NotesFAQContact Us
Search Tips
ERIC Number: ED127077
Record Type: Non-Journal
Publication Date: 1976-Apr-29
Pages: 16
Abstractor: N/A
Reference Count: N/A
Development of the Hopi Reservation.
Seig, Louis
Repeated encroachments by Mormons and Navajos upon Arizona lands traditionally inhabited by the Hopi American Indians occasioned the Executive Order of December 16, 1882 and creation of the Executive Order Reservation. However, assignment of lands was not limited to the Hopi, for the Order stated that the lands should be "set apart for the use and occupancy of the Moqui (Hopi) and such other Indians as the Secretary of the Interior may see fit to settle thereon". Though never officially settling the Navajo on this reservation, the U.S. government did not take action to prevent further encroachment, and the Navajo continued to use these lands for grazing. Section 152, Title 25 of the Code of Federal Regulations gave the Navajo grazing rights on the Navajo reservation, which encompasses Hopi lands, and on all Hopi lands except Land Management District Number Six. Consequently, a joint-use policy has been applied to the lands in question, but such a policy has occasioned conflict between the Hopi and the Navajo. Differences in lifestyle (sedentary vs nomadic) and the Hopi's religious attachment to certain specific land formations have contributed to continued conflict between the tribes, but Public Law 93-531, enacted in 1974, has provided for final settlement of the conflicting rights and interests of the Hopi and Navajo tribes. (JC)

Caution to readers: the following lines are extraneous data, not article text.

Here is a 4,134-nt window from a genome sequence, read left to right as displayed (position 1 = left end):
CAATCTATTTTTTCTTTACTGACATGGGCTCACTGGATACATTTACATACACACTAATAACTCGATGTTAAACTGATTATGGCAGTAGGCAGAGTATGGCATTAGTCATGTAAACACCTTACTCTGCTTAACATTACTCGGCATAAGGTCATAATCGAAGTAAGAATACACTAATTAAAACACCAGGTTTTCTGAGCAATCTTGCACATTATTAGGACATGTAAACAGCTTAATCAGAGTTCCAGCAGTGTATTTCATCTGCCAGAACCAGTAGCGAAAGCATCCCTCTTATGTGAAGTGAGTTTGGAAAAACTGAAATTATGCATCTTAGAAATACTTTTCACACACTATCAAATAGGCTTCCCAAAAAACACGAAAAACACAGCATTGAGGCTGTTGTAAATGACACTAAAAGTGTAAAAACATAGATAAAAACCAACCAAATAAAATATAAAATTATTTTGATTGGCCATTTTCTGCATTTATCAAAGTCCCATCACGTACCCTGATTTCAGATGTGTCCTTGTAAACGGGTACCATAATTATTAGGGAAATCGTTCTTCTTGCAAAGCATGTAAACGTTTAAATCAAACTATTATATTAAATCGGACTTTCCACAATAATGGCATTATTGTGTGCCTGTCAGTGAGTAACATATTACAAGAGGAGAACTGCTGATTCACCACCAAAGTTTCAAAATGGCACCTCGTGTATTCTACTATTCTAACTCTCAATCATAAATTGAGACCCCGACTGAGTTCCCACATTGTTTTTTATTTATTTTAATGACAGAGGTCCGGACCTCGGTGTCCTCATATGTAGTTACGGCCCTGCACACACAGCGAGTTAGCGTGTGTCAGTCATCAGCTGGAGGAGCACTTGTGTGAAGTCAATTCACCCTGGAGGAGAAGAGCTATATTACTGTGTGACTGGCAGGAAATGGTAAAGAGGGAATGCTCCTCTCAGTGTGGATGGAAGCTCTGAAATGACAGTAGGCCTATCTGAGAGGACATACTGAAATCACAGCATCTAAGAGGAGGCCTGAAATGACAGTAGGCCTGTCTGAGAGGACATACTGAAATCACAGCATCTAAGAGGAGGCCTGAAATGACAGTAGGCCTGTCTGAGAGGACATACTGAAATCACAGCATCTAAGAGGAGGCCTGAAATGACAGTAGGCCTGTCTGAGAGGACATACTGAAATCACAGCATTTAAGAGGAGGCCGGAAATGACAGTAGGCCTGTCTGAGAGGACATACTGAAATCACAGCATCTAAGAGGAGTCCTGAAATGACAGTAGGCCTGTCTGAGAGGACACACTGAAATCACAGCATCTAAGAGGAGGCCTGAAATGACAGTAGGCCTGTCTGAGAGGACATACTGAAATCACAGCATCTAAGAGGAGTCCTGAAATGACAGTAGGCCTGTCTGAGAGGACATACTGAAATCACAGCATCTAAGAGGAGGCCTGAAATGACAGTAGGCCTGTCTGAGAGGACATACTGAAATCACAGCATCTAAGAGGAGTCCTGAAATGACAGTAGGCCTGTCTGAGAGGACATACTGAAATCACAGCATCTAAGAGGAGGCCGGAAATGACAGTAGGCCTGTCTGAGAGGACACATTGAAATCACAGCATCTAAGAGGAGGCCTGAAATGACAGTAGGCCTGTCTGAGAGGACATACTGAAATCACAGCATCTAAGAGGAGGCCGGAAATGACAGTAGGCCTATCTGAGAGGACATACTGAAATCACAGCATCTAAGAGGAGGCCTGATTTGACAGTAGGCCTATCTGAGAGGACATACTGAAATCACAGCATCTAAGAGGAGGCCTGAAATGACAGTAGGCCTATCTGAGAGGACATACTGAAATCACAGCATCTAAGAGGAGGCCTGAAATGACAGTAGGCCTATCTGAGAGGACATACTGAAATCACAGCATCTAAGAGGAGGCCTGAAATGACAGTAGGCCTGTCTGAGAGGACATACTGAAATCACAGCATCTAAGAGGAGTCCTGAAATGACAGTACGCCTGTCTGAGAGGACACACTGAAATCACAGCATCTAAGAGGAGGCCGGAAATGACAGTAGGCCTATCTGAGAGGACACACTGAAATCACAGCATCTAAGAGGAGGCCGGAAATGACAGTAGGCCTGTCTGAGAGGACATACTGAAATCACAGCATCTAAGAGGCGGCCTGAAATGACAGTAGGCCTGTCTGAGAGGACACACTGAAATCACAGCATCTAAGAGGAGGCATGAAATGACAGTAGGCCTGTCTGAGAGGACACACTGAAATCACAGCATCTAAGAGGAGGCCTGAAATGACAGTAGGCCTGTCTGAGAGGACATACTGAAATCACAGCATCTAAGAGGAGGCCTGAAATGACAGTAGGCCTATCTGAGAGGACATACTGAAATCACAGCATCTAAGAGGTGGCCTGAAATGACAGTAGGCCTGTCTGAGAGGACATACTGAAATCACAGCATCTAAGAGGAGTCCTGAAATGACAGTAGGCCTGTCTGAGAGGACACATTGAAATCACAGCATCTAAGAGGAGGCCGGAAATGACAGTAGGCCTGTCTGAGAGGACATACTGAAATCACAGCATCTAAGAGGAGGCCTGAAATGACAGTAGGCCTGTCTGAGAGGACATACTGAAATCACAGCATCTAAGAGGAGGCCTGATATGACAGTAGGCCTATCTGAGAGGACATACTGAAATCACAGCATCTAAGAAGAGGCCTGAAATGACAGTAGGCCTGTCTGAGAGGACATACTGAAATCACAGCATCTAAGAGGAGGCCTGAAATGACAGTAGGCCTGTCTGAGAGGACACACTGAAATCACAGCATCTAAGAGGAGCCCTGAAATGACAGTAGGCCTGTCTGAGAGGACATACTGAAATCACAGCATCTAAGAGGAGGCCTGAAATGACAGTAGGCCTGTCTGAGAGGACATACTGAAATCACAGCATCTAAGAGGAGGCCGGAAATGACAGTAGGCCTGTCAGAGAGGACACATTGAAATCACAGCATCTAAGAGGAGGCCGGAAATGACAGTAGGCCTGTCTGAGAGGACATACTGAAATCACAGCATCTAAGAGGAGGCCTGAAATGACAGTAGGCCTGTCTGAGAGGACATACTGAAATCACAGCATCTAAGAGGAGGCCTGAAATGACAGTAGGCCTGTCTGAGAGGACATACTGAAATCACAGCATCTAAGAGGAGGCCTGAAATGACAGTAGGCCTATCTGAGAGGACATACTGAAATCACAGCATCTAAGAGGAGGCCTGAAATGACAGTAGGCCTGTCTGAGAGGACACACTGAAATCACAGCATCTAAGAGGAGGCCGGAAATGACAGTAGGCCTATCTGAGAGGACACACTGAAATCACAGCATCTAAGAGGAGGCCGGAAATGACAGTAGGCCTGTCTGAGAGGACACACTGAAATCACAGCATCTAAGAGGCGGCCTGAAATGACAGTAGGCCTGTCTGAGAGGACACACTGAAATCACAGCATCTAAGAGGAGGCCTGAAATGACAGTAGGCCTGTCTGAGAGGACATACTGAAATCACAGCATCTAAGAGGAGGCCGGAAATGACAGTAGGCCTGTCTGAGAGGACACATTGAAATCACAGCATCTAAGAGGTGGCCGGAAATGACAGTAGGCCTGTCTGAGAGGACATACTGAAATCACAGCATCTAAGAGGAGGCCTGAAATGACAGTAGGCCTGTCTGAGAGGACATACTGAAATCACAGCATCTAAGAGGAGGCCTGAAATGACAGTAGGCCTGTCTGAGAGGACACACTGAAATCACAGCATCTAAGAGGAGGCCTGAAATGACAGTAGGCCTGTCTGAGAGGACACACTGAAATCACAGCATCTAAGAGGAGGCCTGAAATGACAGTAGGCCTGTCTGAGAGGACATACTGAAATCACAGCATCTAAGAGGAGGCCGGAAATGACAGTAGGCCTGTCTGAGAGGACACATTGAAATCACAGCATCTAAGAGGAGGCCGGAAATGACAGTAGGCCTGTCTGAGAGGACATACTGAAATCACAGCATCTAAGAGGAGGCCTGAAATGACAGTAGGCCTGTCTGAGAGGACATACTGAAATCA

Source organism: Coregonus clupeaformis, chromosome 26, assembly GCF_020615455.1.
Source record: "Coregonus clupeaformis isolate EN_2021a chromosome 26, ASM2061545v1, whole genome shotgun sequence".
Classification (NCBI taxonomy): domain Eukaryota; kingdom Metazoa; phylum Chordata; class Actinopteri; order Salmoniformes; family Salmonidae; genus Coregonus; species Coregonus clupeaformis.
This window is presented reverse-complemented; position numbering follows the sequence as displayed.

Publication Type: Reports - Research
Education Level: N/A
Audience: N/A
Language: N/A
Sponsor: N/A
Authoring Institution: N/A
Identifiers - Location: Arizona